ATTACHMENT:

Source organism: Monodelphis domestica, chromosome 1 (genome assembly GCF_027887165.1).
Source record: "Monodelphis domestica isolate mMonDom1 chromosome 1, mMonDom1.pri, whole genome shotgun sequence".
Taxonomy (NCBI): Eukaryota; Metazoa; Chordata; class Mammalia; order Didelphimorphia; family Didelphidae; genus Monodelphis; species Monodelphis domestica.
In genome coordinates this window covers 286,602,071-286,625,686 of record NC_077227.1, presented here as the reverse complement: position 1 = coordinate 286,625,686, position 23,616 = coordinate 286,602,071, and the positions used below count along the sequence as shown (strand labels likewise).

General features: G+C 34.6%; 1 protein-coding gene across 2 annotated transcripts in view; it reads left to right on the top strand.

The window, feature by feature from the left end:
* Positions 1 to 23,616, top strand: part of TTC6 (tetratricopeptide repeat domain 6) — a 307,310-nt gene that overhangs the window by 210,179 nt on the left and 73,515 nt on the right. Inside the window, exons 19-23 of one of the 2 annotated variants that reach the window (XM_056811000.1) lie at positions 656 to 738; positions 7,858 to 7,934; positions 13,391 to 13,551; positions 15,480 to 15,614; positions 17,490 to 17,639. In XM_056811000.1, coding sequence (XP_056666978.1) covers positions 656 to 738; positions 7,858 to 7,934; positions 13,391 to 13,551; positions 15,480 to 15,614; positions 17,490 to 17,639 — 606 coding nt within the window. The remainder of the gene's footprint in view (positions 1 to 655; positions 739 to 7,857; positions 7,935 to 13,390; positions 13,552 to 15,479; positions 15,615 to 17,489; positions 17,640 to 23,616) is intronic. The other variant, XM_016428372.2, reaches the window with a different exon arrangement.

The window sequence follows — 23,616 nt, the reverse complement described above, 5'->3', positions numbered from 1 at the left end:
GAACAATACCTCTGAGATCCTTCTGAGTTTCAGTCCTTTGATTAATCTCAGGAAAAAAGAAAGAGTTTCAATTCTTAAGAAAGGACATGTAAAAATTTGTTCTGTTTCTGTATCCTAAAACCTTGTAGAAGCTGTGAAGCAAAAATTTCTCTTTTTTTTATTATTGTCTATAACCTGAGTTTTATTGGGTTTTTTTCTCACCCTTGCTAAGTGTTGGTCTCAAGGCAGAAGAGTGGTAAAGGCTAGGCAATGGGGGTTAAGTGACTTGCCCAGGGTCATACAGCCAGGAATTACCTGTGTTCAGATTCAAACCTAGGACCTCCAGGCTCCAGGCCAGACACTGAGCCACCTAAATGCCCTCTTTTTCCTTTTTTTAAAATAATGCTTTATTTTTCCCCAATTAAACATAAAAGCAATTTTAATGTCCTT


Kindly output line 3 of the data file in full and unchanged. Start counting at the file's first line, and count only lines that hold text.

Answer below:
Taxonomy (NCBI): Eukaryota; Metazoa; Chordata; class Mammalia; order Didelphimorphia; family Didelphidae; genus Monodelphis; species Monodelphis domestica.